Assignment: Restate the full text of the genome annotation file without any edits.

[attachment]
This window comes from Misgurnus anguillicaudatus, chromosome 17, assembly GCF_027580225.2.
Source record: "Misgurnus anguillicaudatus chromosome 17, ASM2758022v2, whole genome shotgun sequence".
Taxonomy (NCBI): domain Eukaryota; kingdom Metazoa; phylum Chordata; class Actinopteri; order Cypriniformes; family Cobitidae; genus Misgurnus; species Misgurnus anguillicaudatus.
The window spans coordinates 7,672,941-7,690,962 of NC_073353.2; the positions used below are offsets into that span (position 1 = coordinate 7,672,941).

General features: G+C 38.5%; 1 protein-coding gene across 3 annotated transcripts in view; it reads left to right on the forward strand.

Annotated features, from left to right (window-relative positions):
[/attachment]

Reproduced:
This window comes from Misgurnus anguillicaudatus, chromosome 17, assembly GCF_027580225.2.
Source record: "Misgurnus anguillicaudatus chromosome 17, ASM2758022v2, whole genome shotgun sequence".
Taxonomy (NCBI): domain Eukaryota; kingdom Metazoa; phylum Chordata; class Actinopteri; order Cypriniformes; family Cobitidae; genus Misgurnus; species Misgurnus anguillicaudatus.
The window spans coordinates 7,672,941-7,690,962 of NC_073353.2; the positions used below are offsets into that span (position 1 = coordinate 7,672,941).

General features: G+C 38.5%; 1 protein-coding gene across 3 annotated transcripts in view; it reads left to right on the forward strand.

Annotated features, from left to right (window-relative positions):